I ran my hands down his neck, over his strong shoulders, down his arms to his hands. You can love someone for years and be hazy on the fine details of their features. It was as if now I had to look at him with my hands as well as my eyes and burn the memory into both senses—every line and crevasse, the faint mole on his upper lip, the bend of his long, elegant fingers. He was perfect and unscathed, save for the thick black thread where the autopsy incisions were sewn closed on the back of his head and on his chest, extending just above the blanket line. It all felt natural, like a meditation.


I wanted to touch his feet, to see again those uniquely slender toes, but they were beyond my reach, tightly bound beneath the blanket. I loved those toes that he wiggled in the grass on our first date. Such lovely toes. One time when we were at an Assyrian art exhibit, I looked up at a massive wall relief of soldiers in battle thousands of years ago to see dozens of toes exactly like Gregory’s. Here, truly, were his forebears. We marveled and had a good laugh.

Standing next to him in this alien setting, I realized how much I loved this body—its shape, its smell, the form of it—and how difficult it had been up until that moment to separate the body from the life that was once within. I loved the way Gregory’s spirit moved and animated this body—with confidence, but not swagger. He seemed so comfortable in his skin, even with the long jagged scar that disfigured his torso.

A Strange Peace

As I stood beside him one last time, I was struck by the thought: The man I love is gone.

After brushing his forehead lightly with my lips, I backed away slowly toward the door, stretching my farewell and taking in the whole of him one last time. Then I withdrew and closed the door firmly behind me. I felt strangely peaceful. (My friend) Connie got up from her chair and met me in the hallway.

“You were right,” I said. “I’m still sad, but he’s not there. The man I loved isn’t there.”

“No,” she said.

“Without his energy, the body is simply a shell,” I said, feeling the grief pool in my belly.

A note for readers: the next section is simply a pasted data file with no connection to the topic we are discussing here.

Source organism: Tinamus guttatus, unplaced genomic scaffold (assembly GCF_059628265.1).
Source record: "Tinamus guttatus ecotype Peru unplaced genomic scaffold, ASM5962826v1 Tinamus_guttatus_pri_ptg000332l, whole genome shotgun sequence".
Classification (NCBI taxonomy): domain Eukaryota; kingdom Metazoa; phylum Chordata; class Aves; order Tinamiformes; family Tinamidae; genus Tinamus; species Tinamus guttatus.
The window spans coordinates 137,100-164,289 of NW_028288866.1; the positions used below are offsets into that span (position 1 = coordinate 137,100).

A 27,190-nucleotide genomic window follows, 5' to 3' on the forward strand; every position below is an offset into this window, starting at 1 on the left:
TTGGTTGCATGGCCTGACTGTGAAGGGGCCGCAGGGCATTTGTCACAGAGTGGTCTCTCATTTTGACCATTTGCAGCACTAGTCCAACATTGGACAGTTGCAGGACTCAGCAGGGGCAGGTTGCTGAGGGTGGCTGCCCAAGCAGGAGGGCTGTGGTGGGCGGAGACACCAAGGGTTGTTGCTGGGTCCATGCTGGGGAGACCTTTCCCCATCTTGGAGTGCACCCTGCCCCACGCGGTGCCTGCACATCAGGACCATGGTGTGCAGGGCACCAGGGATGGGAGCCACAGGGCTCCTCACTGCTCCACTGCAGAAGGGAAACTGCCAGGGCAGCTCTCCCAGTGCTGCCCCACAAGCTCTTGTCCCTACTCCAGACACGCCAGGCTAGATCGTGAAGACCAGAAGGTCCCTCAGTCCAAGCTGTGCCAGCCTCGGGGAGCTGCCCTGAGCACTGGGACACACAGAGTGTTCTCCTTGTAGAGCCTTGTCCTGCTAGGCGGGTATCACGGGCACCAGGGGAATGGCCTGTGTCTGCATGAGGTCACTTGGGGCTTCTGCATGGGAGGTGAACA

This was precisely my experience as it happened in real life and precisely the relief it provided. I still loved my fiancé so much and hurt so much that he was gone. But spending time with his body helped me to know, truly know, that he was no longer there. It didn’t give me closure, but it did bring clarity.

Excerpted from My Dead True Love by Kim Pierce.

Learn more about the author at her website, https://mydeadtruelove.com

Read more from Kim Pierce on Open to Hope: Exploring Contact Through a Medium – Open to Hope


Kim Pierce

Kim Pierce is a former Dallas Morning News writer and editor who lost her fiancé to a heart attack in 1998. In her struggle to come to grips with his sudden death at 50, she began writing a grief journal that she eventually turned into her novel, "My Dead True Love," with the help of the Southern Methodist University Writer’s Path program. For much of her career with The News, she was a restaurant critic. She also was viewed as an expert in farmers markets and locavore trends at a time when people were seeking out more local, sustainable ways of eating. Her own experiences with the paranormal after her fiancé died became a driving force behind writing her novel – that, and a desire to help others explore what may exist beyond death. She lives in Dallas, Texas, with her partner and three cats and volunteers with the Feral Cat Group at SMU to care for the campus cats.